Beyond America’s Heartland: Regionalism and the Art of the American West
2018 Western American Art Symposium
The Petrie Institute of Western American Art is pleased to announce its 12th annual symposium, Beyond America’s Heartland: Regionalism and the Art of the American West, on Thursday, January 4, 2018. Expanding upon the well-known artist triumvirate of Thomas Hart Benton, John Steuart Curry, and Grant Wood, this year’s symposium focuses on regionalism and its impact on artists working in the West.
Thursday, January 4, 2018
10 am–5 pm; doors open at 9 am
Lewis Sharp Auditorium, Frederic C. Hamilton Building
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Four scholars will examine how the cultural climate of America during the 1920s and 30s influenced artists across the Mid-, South-, and Northwestern regions.
Something Wicked This Way Comes: The Gothic in Western Regionalism
Amanda C. Burdan, Associate Curator, Brandywine Museum of Art
At its highpoint, regionalism intersected with a number of sobering developments in American culture including the stock market crash and Great Depression; the environmental crises of floods, droughts and the Dust Bowl; and the rising international tensions as the country was drawn ever closer to World War II. Western regionalists were particularly attuned to anxieties involving the encroaching industrialization on a landscape previously celebrated as the fount of American identity: the West. This lecture will explore some of the key themes and symbols introduced by regionalists as pastoral and ideal Western landscapes turned sublime and gothic.
Regionalism’s Geographic Diversity: The Lure of the Local in American Art of the 1930s
Erika Doss, Professor of American Studies, University of Notre Dame
Regionalism, a dominant style of modern American art during the 1930s, is routinely associated with Midwestern scenes of rural life and grass-roots values as represented in the paintings, murals and prints of Thomas Hart Benton, John Steuart Curry and Grant Wood, the so-called “Regionalist Triumvirate.” Yet regionalism had a much broader geographic spread and included groups of artists in Texas and Oklahoma (“The Dallas Nine”), on the Pacific Coast and the Great Lakes, and in New England and the West. This talk looks at how regionalist artists throughout the country focused on local landscapes, traditions and stories to develop a distinctively “American” art of cultural pluralism.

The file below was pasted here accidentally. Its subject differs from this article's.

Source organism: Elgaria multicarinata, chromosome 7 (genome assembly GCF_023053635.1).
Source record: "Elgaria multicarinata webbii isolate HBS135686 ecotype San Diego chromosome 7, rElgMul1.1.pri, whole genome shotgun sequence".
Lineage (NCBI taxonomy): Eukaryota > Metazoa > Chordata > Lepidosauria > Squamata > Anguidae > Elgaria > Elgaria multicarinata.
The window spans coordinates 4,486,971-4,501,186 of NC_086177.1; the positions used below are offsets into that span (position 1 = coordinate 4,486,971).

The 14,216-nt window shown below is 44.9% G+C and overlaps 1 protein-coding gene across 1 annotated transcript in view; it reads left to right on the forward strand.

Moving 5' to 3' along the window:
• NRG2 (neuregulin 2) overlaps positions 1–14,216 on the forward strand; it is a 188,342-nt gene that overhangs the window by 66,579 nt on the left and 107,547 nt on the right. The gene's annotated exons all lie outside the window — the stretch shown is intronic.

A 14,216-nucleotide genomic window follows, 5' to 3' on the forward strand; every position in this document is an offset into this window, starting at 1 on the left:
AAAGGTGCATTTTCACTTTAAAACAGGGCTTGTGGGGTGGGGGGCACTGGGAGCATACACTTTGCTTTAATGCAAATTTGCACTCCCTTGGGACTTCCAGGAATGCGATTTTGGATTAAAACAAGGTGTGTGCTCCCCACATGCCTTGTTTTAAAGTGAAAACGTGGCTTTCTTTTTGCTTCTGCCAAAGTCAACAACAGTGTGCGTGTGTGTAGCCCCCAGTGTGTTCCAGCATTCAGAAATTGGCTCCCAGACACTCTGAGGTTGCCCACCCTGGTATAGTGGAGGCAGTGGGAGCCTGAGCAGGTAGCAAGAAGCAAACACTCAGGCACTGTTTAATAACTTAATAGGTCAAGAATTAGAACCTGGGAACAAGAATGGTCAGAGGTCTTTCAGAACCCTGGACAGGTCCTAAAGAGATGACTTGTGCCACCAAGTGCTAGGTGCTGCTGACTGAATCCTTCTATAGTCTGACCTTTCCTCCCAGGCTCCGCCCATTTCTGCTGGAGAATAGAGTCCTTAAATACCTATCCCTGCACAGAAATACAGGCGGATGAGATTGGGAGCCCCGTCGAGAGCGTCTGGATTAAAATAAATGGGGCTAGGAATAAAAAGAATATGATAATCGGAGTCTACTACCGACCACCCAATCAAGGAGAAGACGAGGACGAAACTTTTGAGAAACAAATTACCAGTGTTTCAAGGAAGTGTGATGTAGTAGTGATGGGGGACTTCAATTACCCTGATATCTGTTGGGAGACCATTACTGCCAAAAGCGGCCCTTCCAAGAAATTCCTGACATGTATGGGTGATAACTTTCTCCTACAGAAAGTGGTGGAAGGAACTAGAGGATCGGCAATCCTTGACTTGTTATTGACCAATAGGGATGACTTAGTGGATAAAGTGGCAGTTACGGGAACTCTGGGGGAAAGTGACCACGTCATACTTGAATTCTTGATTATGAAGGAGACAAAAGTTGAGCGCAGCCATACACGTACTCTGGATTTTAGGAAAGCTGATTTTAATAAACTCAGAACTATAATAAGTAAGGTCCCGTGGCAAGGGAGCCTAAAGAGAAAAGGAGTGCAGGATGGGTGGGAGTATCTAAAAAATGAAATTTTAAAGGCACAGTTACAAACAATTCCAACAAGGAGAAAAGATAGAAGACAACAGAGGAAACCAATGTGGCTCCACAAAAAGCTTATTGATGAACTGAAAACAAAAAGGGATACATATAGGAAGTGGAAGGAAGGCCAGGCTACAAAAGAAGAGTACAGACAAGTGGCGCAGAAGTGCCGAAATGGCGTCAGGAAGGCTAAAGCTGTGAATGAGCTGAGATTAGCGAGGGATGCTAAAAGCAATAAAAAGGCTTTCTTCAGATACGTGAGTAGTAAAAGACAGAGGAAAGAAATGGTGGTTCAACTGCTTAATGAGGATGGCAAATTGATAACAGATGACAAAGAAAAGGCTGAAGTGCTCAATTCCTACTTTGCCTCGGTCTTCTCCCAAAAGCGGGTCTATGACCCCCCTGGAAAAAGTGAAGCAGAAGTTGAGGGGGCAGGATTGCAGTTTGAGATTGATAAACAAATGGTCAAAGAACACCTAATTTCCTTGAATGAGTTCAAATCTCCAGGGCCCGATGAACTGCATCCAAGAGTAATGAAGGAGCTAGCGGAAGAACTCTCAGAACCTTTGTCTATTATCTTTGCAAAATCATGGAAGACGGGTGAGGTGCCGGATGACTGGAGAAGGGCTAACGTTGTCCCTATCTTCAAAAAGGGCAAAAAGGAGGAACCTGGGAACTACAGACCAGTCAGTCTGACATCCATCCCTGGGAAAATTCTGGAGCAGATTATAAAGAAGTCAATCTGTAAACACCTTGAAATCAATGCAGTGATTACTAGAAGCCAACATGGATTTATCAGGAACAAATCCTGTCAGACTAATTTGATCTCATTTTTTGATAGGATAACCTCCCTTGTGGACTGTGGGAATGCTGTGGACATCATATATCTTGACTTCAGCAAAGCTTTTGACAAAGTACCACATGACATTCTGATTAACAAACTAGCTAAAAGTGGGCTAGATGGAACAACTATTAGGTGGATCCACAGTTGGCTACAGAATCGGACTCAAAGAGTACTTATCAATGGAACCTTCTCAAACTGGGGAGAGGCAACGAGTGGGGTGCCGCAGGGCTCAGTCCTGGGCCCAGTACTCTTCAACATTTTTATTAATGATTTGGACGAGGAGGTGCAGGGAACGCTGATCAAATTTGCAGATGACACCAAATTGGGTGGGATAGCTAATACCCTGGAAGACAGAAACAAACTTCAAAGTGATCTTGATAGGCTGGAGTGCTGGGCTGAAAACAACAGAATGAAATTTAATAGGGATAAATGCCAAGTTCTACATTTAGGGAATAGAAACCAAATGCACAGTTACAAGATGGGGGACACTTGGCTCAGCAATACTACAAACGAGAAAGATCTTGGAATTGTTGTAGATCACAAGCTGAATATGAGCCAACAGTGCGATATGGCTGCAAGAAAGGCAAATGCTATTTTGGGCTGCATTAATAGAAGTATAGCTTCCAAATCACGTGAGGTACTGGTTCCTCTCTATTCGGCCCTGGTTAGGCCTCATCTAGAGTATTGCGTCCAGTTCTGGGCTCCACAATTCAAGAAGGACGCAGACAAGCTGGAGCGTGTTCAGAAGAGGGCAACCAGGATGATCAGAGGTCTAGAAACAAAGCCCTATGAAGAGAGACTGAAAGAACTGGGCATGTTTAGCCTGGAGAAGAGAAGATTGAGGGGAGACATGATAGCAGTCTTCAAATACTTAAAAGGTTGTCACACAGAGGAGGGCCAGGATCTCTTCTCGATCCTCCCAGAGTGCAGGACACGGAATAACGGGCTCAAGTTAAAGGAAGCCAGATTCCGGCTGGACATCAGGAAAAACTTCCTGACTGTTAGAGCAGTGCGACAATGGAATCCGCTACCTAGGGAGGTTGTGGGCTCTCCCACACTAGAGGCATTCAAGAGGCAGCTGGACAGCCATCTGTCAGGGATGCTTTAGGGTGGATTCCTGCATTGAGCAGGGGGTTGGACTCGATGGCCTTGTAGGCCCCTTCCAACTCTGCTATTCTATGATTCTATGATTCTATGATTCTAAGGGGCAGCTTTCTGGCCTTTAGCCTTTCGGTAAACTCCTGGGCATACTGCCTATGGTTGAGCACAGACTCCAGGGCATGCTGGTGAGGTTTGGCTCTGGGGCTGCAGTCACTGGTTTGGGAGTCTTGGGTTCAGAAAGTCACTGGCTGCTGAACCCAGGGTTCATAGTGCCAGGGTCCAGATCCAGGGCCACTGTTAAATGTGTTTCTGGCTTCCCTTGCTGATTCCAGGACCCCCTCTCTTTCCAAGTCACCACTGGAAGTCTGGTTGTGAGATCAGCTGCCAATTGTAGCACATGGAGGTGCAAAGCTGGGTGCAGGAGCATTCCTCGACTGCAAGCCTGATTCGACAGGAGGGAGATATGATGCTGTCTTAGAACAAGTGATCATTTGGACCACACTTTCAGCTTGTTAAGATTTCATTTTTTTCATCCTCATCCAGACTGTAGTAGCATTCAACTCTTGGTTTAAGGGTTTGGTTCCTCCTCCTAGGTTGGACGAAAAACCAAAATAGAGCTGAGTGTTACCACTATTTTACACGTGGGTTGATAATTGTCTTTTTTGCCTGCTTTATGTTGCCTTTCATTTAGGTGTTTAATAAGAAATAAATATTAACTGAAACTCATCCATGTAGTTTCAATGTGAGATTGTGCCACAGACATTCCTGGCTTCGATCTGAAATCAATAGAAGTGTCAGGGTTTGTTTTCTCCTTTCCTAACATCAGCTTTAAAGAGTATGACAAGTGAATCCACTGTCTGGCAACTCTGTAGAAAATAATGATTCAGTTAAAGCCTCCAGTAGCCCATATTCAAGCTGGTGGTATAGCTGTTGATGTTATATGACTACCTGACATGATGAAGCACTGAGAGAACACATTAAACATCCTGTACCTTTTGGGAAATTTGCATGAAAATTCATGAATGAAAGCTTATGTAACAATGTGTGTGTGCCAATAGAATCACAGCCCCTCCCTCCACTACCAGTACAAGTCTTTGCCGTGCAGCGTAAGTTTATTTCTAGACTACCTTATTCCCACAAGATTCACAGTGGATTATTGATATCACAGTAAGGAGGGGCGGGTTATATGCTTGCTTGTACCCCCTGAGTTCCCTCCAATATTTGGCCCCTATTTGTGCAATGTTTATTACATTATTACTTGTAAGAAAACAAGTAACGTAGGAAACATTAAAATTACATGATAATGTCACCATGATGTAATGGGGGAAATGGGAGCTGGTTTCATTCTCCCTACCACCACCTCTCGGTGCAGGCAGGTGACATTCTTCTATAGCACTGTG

Northwest Regionalism, Social Realism, and the American Scene
David F. Martin, Consulting Curator, Cascadia Art Museum
David F. Martin will focus on regional artists and their depictions of scenes from everyday life in the Northwest during the 1930s and 40s. Many of the works reflect the industrial, political and social aspects of the Great Depression and World War II era.
Room Enough and Time Enough: The Allure of the American Southwest.
Mark A. White, Director, Fred Jones Jr. Museum of Art, University of Oklahoma
White will discuss the allure of the American Southwest among artists drawn to the Santa Fe and Taos colonies. American artists adapted styles from modernism to depict the salient characteristics of their Southwestern environs, most notably the expansive spaces and the perceived antiquity of both the land and its cultures.
Patricia Limerick, Faculty Director and Chair of the Board of the Center of the American West at the University of Colorado, Boulder
Image: Barbara Latham, View from Our House in Talpa, about 1935. Bequest of Barbara Latham, 1989.126.